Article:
14 September – 25 November, 2012 | The Clock at The Power Plant, 231 Queens Quay West Toronto
Curiosity impelled me to visit the current Power Plant exhibition by international sound and video artist Christian Marclay. Called a masterpiece, it is a 24-hour, looped, single-channel video composed of film clips that show the time, minute by minute and hour by hour.
Reading about it made me question how this could be a masterpiece, given all of the clever mash-ups that are readily available on YouTube, and how simple the concept seemed to be.
But I thought, “How bad can it be if it’s considered a masterpiece?” And so I went.
And I loved it. Others can judge whether it’s a masterpiece or not, but I can unequivocally say that it is a pleasure to experience. In fact, it’s fun.
Marclay and his team have assembled film clips from an unbelievably wide range of movies, each one showing the time, minute by minute (60 minues x 24 hours = 1,40 clips). They are spliced together to move through 24 hours, synchronizing with real time. Bombs tick down, people check their watches, alarms go off, and the clock strikes, as one piece seamlessly slides into the next, often creating a found narrative. The meticulous nature of this work is part of the fascination it has engendered. It has become a phenomenal art-world success.
Given that time has the starring role, there are certainly big ideas in play. While the relentless quality of mutability, of mortality itself marches along, there are also flashes of humour and whimsy.
Actors appear at one point in their careers and reappear older or younger in another movie fragment. Humphrey Bogart opens a door with Johnny Depp on the other side, or perhaps it will be a workman on a shop floor, played by an unknown.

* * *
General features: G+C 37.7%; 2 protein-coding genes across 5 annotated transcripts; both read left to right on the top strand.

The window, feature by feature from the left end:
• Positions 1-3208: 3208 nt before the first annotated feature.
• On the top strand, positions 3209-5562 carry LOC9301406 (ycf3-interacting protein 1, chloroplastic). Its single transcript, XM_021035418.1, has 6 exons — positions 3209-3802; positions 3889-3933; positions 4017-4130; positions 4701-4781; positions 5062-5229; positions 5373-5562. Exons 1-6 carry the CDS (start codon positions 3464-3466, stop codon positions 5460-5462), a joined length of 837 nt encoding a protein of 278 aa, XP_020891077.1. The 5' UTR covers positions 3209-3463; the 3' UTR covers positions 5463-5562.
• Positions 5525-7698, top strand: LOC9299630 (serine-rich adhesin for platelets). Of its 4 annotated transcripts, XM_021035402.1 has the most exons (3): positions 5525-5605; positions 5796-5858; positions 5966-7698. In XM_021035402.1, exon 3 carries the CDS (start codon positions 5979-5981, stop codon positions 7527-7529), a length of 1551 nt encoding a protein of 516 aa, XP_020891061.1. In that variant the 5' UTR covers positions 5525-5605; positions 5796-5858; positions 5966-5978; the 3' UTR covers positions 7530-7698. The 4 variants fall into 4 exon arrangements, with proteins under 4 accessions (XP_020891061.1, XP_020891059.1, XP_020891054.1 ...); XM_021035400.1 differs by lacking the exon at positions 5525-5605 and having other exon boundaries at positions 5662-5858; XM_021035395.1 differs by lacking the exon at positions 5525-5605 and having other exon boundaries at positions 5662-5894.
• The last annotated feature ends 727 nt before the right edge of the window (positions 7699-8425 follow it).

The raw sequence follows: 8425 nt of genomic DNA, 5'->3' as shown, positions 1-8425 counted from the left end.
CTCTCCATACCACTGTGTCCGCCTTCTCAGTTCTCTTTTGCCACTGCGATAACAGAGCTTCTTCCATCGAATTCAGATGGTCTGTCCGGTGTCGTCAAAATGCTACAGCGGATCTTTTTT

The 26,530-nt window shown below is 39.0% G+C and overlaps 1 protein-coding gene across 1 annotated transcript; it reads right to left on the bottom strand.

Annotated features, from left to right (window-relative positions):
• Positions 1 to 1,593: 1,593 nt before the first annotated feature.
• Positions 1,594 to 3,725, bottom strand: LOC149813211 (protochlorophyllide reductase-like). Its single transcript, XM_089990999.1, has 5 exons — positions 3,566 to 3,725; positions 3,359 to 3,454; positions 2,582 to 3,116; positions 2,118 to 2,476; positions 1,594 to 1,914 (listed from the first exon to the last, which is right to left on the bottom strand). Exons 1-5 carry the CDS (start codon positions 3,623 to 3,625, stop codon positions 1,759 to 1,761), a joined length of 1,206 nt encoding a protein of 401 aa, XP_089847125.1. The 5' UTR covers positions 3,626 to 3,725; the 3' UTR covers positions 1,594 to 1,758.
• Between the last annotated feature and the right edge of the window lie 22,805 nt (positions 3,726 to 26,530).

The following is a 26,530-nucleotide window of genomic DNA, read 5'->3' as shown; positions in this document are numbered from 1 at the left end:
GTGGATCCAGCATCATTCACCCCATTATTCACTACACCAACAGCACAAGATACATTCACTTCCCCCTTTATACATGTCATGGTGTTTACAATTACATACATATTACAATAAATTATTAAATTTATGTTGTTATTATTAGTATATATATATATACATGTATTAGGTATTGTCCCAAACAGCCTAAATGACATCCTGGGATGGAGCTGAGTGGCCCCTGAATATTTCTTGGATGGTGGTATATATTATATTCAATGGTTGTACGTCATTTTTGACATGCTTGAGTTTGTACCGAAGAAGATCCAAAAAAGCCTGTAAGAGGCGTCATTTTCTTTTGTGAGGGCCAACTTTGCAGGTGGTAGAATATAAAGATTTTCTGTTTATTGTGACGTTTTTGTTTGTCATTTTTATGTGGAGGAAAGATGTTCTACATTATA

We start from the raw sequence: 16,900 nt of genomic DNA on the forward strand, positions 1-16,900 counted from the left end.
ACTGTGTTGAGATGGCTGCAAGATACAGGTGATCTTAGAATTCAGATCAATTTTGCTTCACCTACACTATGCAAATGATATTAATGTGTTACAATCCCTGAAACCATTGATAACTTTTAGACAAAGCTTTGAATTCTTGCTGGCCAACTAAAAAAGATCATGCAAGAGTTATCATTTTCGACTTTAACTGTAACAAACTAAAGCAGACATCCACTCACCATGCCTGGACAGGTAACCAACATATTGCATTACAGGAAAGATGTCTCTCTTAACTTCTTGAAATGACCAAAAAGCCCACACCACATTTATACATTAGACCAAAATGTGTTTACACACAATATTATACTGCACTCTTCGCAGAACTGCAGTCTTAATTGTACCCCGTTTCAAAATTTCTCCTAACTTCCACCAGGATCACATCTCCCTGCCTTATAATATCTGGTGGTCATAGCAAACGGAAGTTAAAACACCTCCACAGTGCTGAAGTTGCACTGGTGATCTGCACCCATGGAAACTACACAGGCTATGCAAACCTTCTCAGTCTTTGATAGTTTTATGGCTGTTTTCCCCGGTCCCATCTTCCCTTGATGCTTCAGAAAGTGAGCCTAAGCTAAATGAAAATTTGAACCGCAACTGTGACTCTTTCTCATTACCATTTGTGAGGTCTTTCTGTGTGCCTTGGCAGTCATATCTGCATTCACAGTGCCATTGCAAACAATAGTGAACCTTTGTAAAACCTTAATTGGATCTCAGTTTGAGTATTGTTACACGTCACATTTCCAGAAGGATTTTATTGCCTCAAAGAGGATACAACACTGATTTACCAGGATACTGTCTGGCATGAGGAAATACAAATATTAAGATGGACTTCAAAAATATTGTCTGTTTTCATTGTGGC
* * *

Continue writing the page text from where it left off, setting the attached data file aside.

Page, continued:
In general, films, plays, music and other art forms transport the viewer into a timeless space, whereas The Clock keeps perfect time. It is possible to attend one of the 24-hour screenings and experience the whole thing, but whenever one enters the space, the projection is on at that time and the filmed setting corresponds to that time of day.
The work becomes an essay on the range and enormity of film material in existence, underscoring the monumental nature of the project. But there is a playful aspect too, a Trivial Pursuit sort of exercise that runs though the mind as excerpts come and go–this no small feature in the overall visual experience. Comfy chairs, high-quality production values, and a steady stream of clips knitted into a quasi-narrative offer an unexpected delight.
The Power Plant at Harbourfront is regarded as a front runner in terms of (often international) contemporary art. While some installations can be regarded as esoteric and obscure, The Clock is accessible without giving up its credentials as fine art. In fact, the National Gallery of Canada has purchased this work, so hopefully it will have future screenings across the country.
It would be a good place to start when introducing someone to contemporary art, and a delightful sojourn if you happen to be in the neighbourhood. And it’s FREE.
Tuesday–Sunday 10–5 PM, Thursday 10–8 PM, Open holiday Mondays
Special 24-hour Viewing Period: 23 November, 10 AM – 25 November, 5 PM (Closing weekend)